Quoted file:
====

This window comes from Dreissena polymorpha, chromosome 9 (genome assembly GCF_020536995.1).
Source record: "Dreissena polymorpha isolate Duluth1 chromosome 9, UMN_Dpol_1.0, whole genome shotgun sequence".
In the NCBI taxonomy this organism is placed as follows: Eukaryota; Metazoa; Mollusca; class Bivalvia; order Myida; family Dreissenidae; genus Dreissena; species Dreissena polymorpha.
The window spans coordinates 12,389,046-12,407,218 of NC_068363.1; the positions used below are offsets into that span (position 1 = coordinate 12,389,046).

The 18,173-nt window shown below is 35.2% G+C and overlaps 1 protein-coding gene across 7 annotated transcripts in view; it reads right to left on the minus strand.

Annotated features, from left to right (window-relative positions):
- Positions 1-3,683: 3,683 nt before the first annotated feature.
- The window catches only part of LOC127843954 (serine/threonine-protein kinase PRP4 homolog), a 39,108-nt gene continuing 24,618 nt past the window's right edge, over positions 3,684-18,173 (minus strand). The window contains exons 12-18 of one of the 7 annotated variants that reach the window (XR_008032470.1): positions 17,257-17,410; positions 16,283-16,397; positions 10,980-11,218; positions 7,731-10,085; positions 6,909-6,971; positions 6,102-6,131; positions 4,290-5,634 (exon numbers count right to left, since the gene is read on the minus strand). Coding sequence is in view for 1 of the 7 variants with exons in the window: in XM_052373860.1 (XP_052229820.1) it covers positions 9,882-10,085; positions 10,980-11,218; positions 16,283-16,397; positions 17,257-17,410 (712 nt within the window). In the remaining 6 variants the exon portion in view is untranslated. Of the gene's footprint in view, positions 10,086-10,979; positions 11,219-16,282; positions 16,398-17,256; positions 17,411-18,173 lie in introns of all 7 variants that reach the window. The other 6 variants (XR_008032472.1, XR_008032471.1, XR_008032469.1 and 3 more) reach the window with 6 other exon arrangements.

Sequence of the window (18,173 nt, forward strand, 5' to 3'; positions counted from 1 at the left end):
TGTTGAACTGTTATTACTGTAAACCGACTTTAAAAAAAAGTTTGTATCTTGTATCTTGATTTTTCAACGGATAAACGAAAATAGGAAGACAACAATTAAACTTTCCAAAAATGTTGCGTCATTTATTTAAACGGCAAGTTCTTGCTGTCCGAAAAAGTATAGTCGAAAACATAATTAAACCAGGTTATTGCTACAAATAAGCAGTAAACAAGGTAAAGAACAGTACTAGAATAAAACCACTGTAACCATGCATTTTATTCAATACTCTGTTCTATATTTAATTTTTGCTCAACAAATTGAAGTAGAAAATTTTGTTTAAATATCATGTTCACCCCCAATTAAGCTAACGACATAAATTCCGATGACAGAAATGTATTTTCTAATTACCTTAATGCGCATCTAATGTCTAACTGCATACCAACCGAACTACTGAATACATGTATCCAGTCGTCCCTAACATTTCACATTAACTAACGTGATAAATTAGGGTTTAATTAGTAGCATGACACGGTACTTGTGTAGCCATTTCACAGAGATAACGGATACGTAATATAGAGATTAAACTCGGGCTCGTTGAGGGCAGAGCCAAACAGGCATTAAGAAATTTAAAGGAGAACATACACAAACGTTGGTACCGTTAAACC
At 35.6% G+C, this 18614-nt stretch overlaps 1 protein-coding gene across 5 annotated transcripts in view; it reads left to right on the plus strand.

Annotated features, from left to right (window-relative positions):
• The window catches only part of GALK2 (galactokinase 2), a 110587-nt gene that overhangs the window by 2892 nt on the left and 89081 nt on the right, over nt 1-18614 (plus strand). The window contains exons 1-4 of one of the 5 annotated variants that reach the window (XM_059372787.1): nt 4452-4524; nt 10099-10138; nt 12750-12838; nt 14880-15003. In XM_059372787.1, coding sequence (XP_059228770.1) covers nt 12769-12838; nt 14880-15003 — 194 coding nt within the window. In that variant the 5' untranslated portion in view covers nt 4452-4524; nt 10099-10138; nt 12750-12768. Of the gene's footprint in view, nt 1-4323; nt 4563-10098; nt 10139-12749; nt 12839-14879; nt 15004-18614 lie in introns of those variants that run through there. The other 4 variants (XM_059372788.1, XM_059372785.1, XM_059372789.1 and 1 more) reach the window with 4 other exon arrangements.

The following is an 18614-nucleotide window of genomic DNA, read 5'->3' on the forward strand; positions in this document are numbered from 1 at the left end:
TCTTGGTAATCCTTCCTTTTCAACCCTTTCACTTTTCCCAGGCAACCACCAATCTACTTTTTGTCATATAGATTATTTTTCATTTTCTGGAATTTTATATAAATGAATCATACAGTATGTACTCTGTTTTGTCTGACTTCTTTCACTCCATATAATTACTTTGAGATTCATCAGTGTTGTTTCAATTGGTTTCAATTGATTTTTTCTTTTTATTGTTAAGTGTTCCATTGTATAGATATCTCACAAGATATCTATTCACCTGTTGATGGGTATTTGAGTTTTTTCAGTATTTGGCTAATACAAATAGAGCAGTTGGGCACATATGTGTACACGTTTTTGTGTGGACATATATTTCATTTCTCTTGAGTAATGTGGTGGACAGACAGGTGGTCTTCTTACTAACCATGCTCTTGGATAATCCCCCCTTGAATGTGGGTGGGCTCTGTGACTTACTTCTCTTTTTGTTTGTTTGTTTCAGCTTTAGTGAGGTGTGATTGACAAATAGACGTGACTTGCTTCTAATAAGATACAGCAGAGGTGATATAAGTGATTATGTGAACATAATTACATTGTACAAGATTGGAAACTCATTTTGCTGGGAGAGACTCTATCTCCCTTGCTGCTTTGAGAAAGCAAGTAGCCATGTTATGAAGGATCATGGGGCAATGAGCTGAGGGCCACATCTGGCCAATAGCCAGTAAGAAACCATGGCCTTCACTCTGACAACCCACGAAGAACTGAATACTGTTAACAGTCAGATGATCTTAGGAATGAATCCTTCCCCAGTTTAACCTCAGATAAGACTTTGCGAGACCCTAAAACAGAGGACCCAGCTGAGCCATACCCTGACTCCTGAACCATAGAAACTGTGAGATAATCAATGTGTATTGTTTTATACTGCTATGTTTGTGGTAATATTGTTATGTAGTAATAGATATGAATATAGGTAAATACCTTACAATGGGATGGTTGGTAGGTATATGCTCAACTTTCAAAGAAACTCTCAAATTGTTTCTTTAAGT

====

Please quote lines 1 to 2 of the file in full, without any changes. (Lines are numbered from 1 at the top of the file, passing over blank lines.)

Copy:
This window comes from Dreissena polymorpha, chromosome 9 (genome assembly GCF_020536995.1).
Source record: "Dreissena polymorpha isolate Duluth1 chromosome 9, UMN_Dpol_1.0, whole genome shotgun sequence".